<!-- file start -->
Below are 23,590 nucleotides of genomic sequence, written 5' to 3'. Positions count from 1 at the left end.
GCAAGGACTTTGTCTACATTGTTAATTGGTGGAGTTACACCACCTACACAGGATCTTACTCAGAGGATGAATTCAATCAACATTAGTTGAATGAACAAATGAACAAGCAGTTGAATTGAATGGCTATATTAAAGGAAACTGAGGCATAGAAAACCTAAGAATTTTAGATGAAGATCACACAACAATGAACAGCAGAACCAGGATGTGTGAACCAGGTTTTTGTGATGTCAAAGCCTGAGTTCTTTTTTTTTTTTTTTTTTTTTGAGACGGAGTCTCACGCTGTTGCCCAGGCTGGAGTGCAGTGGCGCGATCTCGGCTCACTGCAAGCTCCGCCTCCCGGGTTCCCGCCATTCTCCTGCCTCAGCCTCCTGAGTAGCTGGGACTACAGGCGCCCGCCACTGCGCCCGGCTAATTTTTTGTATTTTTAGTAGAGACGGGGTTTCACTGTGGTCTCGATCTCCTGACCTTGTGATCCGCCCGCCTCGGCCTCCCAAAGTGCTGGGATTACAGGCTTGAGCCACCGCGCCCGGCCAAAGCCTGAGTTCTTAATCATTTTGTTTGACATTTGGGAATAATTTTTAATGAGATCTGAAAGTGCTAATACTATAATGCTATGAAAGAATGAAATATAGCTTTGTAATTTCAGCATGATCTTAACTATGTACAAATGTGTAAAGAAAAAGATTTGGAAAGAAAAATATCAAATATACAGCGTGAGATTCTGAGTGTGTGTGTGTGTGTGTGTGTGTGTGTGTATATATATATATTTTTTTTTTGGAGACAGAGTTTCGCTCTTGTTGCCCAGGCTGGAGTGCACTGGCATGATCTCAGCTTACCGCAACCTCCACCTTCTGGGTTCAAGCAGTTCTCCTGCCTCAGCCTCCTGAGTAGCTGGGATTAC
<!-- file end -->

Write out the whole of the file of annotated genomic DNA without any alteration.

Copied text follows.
Below are 23,590 nucleotides of genomic sequence, written 5' to 3'. Positions count from 1 at the left end.
GCAAGGACTTTGTCTACATTGTTAATTGGTGGAGTTACACCACCTACACAGGATCTTACTCAGAGGATGAATTCAATCAACATTAGTTGAATGAACAAATGAACAAGCAGTTGAATTGAATGGCTATATTAAAGGAAACTGAGGCATAGAAAACCTAAGAATTTTAGATGAAGATCACACAACAATGAACAGCAGAACCAGGATGTGTGAACCAGGTTTTTGTGATGTCAAAGCCTGAGTTCTTTTTTTTTTTTTTTTTTTTTGAGACGGAGTCTCACGCTGTTGCCCAGGCTGGAGTGCAGTGGCGCGATCTCGGCTCACTGCAAGCTCCGCCTCCCGGGTTCCCGCCATTCTCCTGCCTCAGCCTCCTGAGTAGCTGGGACTACAGGCGCCCGCCACTGCGCCCGGCTAATTTTTTGTATTTTTAGTAGAGACGGGGTTTCACTGTGGTCTCGATCTCCTGACCTTGTGATCCGCCCGCCTCGGCCTCCCAAAGTGCTGGGATTACAGGCTTGAGCCACCGCGCCCGGCCAAAGCCTGAGTTCTTAATCATTTTGTTTGACATTTGGGAATAATTTTTAATGAGATCTGAAAGTGCTAATACTATAATGCTATGAAAGAATGAAATATAGCTTTGTAATTTCAGCATGATCTTAACTATGTACAAATGTGTAAAGAAAAAGATTTGGAAAGAAAAATATCAAATATACAGCGTGAGATTCTGAGTGTGTGTGTGTGTGTGTGTGTGTGTGTGTATATATATATATTTTTTTTTTGGAGACAGAGTTTCGCTCTTGTTGCCCAGGCTGGAGTGCACTGGCATGATCTCAGCTTACCGCAACCTCCACCTTCTGGGTTCAAGCAGTTCTCCTGCCTCAGCCTCCTGAGTAGCTGGGATTAC